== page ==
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Ideal A-levels for Law at Univesity? Watch

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    Hi,
    I am currently choosing A levels to take that can help me study Law at university; I am thinking about oxbridge but not a necessity. So far I'm certain I want to do Maths, French and History but I don't really know what 4th a level to take or whether I need one at all. I am thinking about English Lit as I enjoy essay based subjects but don't know if the course would be too hard (my school does pre-u).
    Any advice would be much appreciated
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    (Original post by rugbycricket)
    Hi,
    I am currently choosing A levels to take that can help me study Law at university; I am thinking about oxbridge but not a necessity. So far I'm certain I want to do Maths, French and History but I don't really know what 4th a level to take or whether I need one at all. I am thinking about English Lit as I enjoy essay based subjects but don't know if the course would be too hard (my school does pre-u).
    Any advice would be much appreciated
    You don't need a fourth A level - 3 is plenty. As per all the Cambridge application threads, it's much better to do three excellently than four very well. In other words, A*A*A is one hell of a lot better than A*AA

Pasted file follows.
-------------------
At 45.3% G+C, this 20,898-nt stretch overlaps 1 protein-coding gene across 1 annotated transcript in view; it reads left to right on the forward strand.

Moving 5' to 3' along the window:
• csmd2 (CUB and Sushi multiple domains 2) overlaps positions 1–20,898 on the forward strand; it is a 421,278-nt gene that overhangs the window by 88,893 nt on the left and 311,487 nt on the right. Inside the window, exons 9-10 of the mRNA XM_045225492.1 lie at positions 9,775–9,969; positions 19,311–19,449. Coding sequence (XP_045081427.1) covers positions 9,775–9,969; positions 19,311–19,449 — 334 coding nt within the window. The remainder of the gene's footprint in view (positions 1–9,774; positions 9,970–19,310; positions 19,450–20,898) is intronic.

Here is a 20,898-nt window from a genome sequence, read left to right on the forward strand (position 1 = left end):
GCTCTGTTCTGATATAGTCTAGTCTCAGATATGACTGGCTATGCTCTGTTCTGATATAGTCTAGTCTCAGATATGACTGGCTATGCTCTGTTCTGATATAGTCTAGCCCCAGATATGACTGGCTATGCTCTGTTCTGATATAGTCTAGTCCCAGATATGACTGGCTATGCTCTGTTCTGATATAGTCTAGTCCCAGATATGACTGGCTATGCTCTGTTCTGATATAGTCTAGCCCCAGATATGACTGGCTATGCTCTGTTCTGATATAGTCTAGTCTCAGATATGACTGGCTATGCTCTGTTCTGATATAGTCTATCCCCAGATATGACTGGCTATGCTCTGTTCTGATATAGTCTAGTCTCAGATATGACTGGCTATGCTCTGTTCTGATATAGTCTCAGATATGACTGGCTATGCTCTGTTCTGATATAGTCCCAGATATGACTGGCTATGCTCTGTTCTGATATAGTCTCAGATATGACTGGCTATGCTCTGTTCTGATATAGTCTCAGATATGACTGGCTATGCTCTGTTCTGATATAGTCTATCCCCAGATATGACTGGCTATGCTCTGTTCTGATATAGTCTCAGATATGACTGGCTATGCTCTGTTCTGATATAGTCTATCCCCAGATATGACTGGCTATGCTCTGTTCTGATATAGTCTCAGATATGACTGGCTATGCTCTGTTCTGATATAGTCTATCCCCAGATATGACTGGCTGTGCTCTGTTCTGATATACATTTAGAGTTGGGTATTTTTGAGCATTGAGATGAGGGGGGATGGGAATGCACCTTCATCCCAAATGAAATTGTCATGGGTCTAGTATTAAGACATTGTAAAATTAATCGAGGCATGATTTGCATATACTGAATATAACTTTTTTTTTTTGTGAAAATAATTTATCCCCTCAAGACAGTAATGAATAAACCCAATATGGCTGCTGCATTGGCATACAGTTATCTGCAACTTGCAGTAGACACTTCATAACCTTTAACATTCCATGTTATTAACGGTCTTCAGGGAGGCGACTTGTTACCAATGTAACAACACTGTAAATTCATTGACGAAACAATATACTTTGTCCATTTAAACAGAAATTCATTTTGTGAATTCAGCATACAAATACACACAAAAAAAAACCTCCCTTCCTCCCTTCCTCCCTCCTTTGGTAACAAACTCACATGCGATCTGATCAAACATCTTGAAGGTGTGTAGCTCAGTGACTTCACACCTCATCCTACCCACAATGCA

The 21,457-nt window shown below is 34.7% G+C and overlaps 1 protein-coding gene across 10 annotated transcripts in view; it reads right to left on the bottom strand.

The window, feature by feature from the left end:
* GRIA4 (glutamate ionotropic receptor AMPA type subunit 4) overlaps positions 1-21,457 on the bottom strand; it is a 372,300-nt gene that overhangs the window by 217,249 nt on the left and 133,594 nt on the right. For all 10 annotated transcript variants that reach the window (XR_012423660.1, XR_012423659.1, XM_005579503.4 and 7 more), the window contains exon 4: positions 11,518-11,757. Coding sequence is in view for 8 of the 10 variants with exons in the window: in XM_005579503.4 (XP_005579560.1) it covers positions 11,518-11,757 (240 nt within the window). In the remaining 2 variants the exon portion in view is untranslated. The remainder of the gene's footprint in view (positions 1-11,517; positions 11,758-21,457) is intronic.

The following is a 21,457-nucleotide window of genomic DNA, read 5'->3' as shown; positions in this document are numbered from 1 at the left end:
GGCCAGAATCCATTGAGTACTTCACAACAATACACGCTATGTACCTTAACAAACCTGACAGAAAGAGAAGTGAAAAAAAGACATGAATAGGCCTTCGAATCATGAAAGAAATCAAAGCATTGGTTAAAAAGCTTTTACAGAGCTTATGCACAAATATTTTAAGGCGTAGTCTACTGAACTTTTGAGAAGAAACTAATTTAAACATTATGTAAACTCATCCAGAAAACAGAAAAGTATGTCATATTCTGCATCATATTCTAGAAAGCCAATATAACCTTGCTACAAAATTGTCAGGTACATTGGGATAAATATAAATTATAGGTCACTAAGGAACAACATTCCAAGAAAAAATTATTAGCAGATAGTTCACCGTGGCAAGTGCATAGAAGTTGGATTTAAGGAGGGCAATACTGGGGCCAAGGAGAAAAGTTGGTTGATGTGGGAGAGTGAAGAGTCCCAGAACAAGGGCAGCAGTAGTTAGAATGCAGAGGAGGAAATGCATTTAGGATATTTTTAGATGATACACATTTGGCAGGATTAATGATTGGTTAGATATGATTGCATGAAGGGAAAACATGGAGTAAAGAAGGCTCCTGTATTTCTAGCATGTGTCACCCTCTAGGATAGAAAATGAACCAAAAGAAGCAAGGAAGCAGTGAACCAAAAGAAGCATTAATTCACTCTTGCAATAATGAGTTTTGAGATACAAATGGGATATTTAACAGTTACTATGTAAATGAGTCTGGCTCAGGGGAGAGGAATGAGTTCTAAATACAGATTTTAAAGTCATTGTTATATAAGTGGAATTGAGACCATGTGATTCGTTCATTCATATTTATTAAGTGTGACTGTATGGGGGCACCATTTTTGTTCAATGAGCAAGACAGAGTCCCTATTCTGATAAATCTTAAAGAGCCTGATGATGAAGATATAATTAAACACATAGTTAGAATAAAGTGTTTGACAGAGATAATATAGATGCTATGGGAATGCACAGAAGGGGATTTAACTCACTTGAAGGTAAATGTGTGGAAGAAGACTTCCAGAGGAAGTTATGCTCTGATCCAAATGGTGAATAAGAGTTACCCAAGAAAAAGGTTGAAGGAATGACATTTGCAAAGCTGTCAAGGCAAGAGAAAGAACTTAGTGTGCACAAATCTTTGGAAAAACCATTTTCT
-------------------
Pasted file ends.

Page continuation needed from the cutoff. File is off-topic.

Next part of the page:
Your choice of Maths, French and History is ideal. Three solid academic A levels - one discursive to show a facility with analysing texts and evidence (history), one to show facility with language, inference of meaning and acquisition of large amounts of vocabulary (French) and maths to show an ability with logic. Ideal.

    Stick with those, and aim for the highest grades, or A*A*A as a minimum and you've got a good basis to make an application to either Cambridge (much better) or Oxford (if you have to). Judging by your name you enjoy games, so definitely go for Cambridge in your application
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    Maths, French and History is my exact combination right now and I love it. They are three very different disciplines so it gives you a nice break between subjects while giving you a breadth of knowledge. I haven't been looking into law specifically but I have heard from lecturers that lawyers fluent in other languages will be sought out especially after brexit. I've also heard some firms prefer lawyers who do a conversion course after studying a different subject as they have knowledge outside law so keep that in mind if you find yourself really liking history or french.

    In regards to your 4th subject, if you have the option I wouldn't do one. Unis will only look at 3 so it will give you more time to focus on those subjects. If you don't have a choice it really doesn't matter what you choose so do whatever you enjoy. All a levels are the same amount of work and level of difficulty no matter what people may say.
 
 
 
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